Review: Rape Girl is one of those rare books that wraps it's tendrils around my heart and refuses to let go. I read it in pretty much one sitting, over a few hours and am still left with an overwhelming need to re-examine and discuss it. I want to make my friends read it, I want to bombard the author with my questions and, more than any of those, I want to get multiple copies for my classroom.

The first few chapters of this book are divided into Before and After. This is incredibly effective and reflects the way that many victims will always structure their memories. While we follow Valerie's rape and the aftermath, we do not get the graphic descriptions that can be common in other books on this subject and this allows it to maintain appropriateness for teens. Throughout this novel, we are privy to Valerie's inner thoughts and feelings as her friends desert her and her family struggles to deal with their own sense of guilt. The pain from each of these people is palpable and poignant.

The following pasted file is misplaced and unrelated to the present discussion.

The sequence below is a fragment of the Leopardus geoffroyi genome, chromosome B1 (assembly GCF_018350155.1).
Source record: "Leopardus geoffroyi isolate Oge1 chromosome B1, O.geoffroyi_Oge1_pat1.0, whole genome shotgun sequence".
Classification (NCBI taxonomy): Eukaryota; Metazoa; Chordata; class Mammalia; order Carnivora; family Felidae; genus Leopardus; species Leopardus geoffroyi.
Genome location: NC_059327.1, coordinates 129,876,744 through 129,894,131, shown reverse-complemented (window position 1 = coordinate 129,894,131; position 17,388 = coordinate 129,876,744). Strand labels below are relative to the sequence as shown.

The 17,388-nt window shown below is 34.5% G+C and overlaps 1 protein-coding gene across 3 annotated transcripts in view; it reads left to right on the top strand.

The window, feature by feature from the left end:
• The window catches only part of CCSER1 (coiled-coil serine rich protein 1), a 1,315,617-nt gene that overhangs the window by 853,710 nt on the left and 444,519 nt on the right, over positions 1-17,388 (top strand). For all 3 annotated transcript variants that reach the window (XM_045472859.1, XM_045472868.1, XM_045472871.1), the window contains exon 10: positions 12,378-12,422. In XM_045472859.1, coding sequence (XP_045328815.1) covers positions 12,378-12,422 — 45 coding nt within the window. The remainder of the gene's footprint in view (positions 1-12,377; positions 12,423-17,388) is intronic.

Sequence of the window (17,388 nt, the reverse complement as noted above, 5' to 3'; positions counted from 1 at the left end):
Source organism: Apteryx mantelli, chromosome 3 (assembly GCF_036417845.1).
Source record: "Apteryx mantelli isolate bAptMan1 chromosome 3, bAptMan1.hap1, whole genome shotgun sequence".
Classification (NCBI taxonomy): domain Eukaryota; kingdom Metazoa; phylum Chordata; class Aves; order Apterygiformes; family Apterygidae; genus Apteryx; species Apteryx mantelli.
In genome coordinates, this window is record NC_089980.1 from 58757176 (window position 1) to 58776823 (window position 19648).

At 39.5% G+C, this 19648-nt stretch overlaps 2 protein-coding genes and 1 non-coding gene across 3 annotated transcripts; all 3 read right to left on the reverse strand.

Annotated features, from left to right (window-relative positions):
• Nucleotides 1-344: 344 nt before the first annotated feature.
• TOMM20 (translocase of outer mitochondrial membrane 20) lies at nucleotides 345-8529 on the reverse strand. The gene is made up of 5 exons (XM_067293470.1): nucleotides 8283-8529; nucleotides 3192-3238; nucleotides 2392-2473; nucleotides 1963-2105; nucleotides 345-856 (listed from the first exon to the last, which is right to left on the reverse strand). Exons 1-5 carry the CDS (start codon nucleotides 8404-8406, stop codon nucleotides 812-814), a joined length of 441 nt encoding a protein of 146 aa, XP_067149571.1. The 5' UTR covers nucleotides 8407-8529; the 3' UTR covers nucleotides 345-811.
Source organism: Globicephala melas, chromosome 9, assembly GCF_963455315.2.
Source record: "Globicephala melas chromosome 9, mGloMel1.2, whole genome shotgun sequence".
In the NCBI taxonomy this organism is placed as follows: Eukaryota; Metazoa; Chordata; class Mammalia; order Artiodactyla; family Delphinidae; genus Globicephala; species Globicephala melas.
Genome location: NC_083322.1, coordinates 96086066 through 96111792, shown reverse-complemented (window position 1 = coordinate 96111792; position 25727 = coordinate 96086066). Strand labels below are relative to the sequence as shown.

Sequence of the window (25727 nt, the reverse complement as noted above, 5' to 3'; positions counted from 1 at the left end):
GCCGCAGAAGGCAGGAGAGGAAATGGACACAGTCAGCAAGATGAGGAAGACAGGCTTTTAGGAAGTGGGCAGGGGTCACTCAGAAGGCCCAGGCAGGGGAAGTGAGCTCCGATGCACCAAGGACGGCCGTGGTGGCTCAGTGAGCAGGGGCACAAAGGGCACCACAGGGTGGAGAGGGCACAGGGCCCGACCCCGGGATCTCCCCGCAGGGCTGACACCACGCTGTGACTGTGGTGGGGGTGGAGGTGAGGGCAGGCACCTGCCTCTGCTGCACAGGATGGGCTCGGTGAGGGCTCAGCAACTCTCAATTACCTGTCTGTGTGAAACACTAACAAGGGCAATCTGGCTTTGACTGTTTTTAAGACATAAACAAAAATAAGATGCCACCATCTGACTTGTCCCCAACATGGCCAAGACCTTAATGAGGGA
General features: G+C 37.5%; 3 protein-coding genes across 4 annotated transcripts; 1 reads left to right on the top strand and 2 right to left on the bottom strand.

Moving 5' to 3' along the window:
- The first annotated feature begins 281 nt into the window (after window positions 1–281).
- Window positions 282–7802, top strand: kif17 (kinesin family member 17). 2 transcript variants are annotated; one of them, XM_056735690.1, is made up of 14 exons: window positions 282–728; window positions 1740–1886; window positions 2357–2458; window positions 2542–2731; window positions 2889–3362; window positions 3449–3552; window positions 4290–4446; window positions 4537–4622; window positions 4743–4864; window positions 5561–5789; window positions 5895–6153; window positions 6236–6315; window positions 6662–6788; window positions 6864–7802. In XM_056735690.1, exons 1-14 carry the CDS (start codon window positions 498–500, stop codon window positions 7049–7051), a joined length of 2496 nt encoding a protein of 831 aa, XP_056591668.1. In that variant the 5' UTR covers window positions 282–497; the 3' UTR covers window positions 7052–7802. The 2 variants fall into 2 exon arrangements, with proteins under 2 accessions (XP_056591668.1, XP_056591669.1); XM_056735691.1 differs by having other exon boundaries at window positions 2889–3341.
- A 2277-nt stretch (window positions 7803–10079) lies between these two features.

The actions on the part of Valerie, her mother, best friend and even her rapist feel incredibly realistic. At one point, we hear from this young man and my stomach turned to ice simply reading his justifications for his crimes, knowing that a person with this deluded sense of entitlement as a man will most certainly assault another woman. While his words are chilling, they seem typical of a person who has convinced himself that he has done nothing wrong. I was also seriously disturbed at the actions of the principal. As a teacher, the thought that a man in that position could so blatantly side with the perpetrator of a rape makes me ill.

Rape Girl has easily made my list of top books for 2012 and is one that I highly recommend to both teens and adults.

Teaching/Parental Notes:

Age: 13 and up
Gender: Female
Sex: Kissing, Talk of Sex
Violence: Rape - No Graphic Descriptions
Inappropriate Language: Bitch, Fuck, Ho, Dildo, Ass, Whore, Shit, Bastard
Substance Use/Abuse: Underage Drinking ( )
  ZabetReading | Mar 31, 2013 |
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Everyone thinks they know what happened between Valerie and Adam that night at the party, so they start calling her "Rape Girl" and many of her friends start to vanish. Will life ever return to normal? One thing is for sure: nothing will ever be the same.… (more)